Facts: The prosecution charged Mr. Williamson with kidnapping and sexual assault. Mr. Williamson claimed the complaining witness works as a prostitute, and wanted to admit other instances of her prostitution to prove she is in fact a prostitute. Justice Rice, in the first paragraph, wrote, “[He] concedes that he never paid the victim.” Mr. Williamson moved to introduce five instances where the complaining witness solicited prostitution to undercover cop. None of the five instances that Mr. Williamson sought to admit involved actual intercourse or any kind of sexual contact
Issue: Whether “sexual conduct” in the Rape Shield statute encompasses instances where no sexual contact or intercourse occurred?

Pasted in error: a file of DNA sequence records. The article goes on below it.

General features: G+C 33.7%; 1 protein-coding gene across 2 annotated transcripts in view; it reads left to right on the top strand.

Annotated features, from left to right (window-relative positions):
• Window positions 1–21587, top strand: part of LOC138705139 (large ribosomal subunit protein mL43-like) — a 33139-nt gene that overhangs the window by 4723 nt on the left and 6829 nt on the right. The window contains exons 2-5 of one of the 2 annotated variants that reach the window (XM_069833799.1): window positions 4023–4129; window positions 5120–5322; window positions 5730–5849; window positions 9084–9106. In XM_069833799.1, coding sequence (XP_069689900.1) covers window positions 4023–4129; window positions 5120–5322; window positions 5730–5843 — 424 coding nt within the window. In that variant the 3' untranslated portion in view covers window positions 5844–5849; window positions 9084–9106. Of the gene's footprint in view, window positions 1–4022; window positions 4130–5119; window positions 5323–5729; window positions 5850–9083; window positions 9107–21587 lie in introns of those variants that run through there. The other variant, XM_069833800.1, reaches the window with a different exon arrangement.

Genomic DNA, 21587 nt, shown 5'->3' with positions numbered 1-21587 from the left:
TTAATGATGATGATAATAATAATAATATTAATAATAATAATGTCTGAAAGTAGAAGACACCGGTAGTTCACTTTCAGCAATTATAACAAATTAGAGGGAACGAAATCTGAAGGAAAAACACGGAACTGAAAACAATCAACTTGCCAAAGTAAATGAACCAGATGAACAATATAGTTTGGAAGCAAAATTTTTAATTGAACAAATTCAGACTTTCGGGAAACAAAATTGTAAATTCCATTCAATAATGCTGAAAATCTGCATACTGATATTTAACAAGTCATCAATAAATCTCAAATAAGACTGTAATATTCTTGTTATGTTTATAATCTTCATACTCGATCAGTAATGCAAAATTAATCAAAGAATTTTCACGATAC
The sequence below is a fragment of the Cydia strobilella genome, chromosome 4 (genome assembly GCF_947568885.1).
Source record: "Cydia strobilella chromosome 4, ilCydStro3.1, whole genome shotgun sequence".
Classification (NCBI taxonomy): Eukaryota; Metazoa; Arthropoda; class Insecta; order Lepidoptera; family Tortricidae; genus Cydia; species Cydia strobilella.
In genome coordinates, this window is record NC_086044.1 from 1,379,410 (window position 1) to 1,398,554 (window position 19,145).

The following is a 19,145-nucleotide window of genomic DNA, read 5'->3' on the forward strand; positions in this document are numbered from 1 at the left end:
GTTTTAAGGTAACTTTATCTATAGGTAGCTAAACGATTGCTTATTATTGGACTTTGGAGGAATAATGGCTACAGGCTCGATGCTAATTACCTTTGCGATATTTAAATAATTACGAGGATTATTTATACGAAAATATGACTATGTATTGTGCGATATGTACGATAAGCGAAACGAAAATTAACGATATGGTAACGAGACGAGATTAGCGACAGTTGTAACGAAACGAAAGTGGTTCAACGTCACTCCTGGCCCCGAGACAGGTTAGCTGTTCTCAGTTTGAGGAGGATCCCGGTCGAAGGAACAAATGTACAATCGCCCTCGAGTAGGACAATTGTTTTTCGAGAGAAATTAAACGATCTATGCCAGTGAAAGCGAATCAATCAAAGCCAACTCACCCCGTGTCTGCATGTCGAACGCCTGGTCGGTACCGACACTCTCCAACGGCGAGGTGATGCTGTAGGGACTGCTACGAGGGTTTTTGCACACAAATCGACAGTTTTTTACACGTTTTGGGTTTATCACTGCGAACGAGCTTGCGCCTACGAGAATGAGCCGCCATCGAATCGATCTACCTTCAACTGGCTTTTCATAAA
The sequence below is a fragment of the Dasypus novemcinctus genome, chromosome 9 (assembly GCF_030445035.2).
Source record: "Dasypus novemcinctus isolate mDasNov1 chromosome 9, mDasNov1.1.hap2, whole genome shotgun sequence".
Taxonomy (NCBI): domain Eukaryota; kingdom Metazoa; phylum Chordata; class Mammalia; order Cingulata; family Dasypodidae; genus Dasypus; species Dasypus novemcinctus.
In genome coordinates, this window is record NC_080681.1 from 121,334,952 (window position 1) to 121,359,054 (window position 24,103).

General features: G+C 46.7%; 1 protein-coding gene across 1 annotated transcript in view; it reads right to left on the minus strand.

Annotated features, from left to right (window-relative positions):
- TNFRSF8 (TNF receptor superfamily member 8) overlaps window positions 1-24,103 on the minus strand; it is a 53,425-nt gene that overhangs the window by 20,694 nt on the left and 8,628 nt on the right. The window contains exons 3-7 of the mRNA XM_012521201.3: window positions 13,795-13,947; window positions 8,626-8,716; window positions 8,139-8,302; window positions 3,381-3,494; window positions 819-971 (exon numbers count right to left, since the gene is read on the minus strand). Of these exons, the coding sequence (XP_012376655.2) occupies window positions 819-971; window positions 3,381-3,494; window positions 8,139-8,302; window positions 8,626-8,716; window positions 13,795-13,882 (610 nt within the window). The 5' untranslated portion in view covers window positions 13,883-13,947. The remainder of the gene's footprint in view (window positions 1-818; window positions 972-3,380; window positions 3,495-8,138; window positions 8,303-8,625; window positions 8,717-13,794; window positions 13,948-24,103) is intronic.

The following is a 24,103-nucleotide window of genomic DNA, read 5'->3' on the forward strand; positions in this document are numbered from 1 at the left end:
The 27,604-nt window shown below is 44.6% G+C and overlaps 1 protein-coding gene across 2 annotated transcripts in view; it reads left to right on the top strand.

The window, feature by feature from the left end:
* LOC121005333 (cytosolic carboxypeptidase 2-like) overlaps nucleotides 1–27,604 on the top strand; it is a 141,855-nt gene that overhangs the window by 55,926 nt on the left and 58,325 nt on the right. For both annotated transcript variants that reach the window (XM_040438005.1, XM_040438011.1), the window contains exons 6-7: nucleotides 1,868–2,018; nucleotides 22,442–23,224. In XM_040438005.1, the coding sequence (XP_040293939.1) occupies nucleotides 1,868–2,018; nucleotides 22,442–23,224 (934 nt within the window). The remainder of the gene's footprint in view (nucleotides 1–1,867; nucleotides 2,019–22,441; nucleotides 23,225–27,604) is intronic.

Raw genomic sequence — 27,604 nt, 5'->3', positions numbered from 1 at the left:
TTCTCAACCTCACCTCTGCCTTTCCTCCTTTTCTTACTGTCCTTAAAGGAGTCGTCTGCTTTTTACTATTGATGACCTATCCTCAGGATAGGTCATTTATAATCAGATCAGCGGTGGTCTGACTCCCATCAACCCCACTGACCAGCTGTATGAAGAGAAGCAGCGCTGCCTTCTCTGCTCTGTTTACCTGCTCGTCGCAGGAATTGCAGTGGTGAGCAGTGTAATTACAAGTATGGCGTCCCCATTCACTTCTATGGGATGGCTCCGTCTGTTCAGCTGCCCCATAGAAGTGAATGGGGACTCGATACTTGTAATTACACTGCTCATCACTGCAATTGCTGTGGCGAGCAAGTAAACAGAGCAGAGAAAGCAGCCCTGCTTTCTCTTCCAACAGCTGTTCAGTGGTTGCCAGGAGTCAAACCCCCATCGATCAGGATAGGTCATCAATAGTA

Reasoning: In People v. Cobb, 962 P.2d 944, 951 (Colo. 1998), the defense sought to admit police contact cards on the complaining witness. In Cobb, the complaining witness told the police Mr. Cobb raped her when she ran out of gas and that she was unfamiliar with the area. However, the contact card showed she used the same excuse when the police contacted her in the same area with another man. Mr. Cobb sought introduction of the evidence to impeach the complaining witness for claiming she was not familiar with the area. The Court drew a difference between the scenario in Cobb and here. The Court stated Rape Shield did not encompass inferences of sexual conduct, as was the situation in Cobb. Here the defense did not make mere inferences of prostitution, but sought prior instances of soliciting prostitution. Thus, the Court held that even where no actual sexual contact or intercourse takes place, sexual conduct is broad enough to include prior acts of simply soliciting prostitution.